The Maritime History of the Great Lakes
British Whig (Kingston, ON), Nov. 26, 1881

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There are so many minor accidents reported during the season that it cannot be expected that they will be reproduced. The actual losses are not even reached, as several of the American vessels do not appear. There has been a large list of mishaps at the Limekiln Crossing, several in the Welland Canal, and a pretty large number on the river below Kingston. Hundreds of yards of canvas have been lost that will not be reported, and numbers of spars are floating on the lakes that will never be seen again, either in print or any way else. It was a subject of much conversation among vessel men in Toronto that there was so much calm weather during the months of July and August. But it was not calm everywhere. The following are records of total or serious loss.

Schr. Trinidad was lost off Milwaukee May 10th.

Schr. San Jacinta was lost on Fox Island, Georgian Bay, May 14th.

The Little Gospel Ship, sailed by Capt. Bundy, was lost on a mission trip in Lake Superior, and all hands perished.

Str. City of Winnipeg was destroyed by fire at Duluth, and four men lost their lives.

Schr. Van Valkenburg lost in Lake Michigan, and Capt. Keith drowned, crew escaped.

Schr. Regina lost at Cove Beach, Georgian Bay, September 10th. Capt. Amos Tripp drowned, crew escaped.

Schr. Canfield sunk off Bar Point, Lake Erie.

Schr. Richardson sunk in Oswego harbor, October 5th.

Schr. C.K. ? sunk at Point Pelee.

Tug Traveller sunk in River St. Lawrence above Montreal.

Schr. Lewis Day sunk at Plum Island, Lake Erie.

Schr. Mendota lost in Lake Michigan, with all hands.

Schr. Marysburg a total loss on the beach at Port Union, below Toronto, Oct. 28th.

Prop. Hale run on the Middle Island, and scuttled, Nov. 8th.

Schr. Mary ashore at Tyrconnel, same date.

Foundering of the prop. Brunswick and schr. Carlingford off Port Colborne, Lake Erie, and loss of life, Nov. 12th.

Schr. Monsoon, on Lake Michigan, and seven men.

Loss of the schr. E.P. Dorr in Lake Erie, and all the crew, Nov. 18th.

Supposed loss of schr. Mary Jane, off Dunkirk, with crew, Nov. 22nd.

Schr. Ogden ashore at Oscoda, Lake Huron.



The storm cone was hoisted today.

The schr. Bessie Barwick is wind bound at Garden Island.

Navigation to Napanee is entirely closed now. The ice has taken firm hold.

A number of vessels are lying sheltered from the gale in lee of Four Mile Point.

The tug Gardiner arrived here this morning with two barges light. She left Oswego at 3 a.m. during the heavy gale.

The Canadian schr. Hyderabad on her recent trip up to Chicago, overran 200 bushels of barley, for which her Captain will collect the value.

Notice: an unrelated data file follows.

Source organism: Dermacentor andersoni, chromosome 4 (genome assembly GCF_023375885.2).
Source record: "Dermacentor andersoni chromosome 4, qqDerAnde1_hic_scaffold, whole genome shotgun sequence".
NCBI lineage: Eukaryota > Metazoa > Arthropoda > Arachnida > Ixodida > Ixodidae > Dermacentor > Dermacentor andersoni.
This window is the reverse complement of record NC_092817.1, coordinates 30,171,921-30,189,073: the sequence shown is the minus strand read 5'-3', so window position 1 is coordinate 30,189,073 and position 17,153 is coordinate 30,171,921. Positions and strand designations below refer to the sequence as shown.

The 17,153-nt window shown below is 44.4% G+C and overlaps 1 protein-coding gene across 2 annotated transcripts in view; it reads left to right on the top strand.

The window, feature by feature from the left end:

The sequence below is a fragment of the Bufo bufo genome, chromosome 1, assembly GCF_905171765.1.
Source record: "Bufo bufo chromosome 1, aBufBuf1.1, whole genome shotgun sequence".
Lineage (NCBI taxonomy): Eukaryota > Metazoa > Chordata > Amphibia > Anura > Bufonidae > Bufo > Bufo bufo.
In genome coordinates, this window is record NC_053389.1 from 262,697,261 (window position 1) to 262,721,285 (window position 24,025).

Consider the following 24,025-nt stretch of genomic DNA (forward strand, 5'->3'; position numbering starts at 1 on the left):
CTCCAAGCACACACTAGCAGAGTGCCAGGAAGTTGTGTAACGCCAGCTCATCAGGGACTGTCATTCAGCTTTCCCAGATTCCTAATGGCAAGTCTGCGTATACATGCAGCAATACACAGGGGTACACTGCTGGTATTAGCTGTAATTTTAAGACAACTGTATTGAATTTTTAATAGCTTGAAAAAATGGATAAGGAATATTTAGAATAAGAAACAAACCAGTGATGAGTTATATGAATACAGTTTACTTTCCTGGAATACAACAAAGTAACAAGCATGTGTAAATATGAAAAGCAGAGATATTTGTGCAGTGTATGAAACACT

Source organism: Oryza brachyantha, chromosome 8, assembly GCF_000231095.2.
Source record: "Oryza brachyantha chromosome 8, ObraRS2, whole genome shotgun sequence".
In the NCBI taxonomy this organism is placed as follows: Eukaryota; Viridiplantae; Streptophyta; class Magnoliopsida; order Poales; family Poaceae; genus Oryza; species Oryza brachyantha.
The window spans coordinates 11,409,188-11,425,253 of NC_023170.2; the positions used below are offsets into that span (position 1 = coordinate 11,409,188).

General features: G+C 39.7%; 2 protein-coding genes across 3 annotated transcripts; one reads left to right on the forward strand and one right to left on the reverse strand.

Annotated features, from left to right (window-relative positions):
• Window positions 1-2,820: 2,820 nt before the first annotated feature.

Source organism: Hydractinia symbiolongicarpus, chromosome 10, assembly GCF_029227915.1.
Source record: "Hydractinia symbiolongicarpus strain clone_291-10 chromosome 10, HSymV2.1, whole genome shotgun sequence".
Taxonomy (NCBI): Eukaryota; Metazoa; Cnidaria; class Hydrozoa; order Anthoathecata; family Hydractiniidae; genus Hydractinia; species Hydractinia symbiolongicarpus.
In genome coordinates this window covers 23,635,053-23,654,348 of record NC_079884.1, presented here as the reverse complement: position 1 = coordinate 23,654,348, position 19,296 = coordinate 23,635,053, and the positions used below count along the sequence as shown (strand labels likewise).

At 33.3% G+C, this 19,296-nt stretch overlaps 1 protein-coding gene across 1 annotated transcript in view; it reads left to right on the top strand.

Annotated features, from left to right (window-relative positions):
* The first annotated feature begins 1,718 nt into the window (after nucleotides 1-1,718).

The tug Jessie Hall started for Fairhaven twice yesterday from Portsmouth. She was driven back both times, the last time being within fifteen miles of Oswego.

The schr. Flora Carveth was towed through the ice from Trenton to near Belleville when she began to leak and sank near the shore. She was laden with barley.

Capt. Carse ?, of the str. Olive, which will winter in Smiths Falls, is removing the engine and machinery of the boat, which is to undergo a thorough overhauling.

The Welland Canal is again open. The damages caused by the wash out of the four lock gates recently at Port Dalhousie has been repaired sufficiently to allow navigation to be resumed.

During the gale yesterday afternoon the schr. Katie Eccles was compelled to run to Presque Isle for shelter. She was loading barley and had about 8,000 bushels on board. Only for the timely assistance of a number of extra sailors being on hand she would probably have gone ashore and been badly injured.

Our Marine Experience.

There has been the usual harvest of death this season upon the lakes, and any one who has read the list of those who have perished cannot but feel that a sailor's life is a precarious one. Kingston can well remember the sad and depressed feeling that existed last year when several young men, sons of our citizens, were engulphed in the stormy lake. The gales this year have been remarkable for their brevity and the many lives that have been lost. Hamilton seems to have suffered the most, and with the bereaved friends we can sympathize. That the captains, mates and sailors went bravely to death there can be no doubt. It is an unfortunate circumstance, however, that many owners are so parsimonious as to refuse to keep their craft in repair, hence when a gale sweeps over the lakes they are as but large coffins, the rotten sails becoming the seamen's winding sheets. Accidents of course are unavoidable, but if more attention were paid to the proper outfit of vessels these could be reduced in number. The refusal of sailors to go on vessels that do not class well would go a long way towards forcing the owners of them towards to afford protection and safety (sic). Let the Sailors' Union agitate this question. We are aware that owners of crafts pester the Inspectors elsewhere, and endeavor to get them to class their craft higher than they should be. Our Inspectors, we are pleased to say, do their duty.

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Nov. 26, 1881
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Rick Neilson
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Public domain: Copyright has expired according to the applicable Canadian or American laws. No restrictions on use.
Maritime History of the Great Lakes
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British Whig (Kingston, ON), Nov. 26, 1881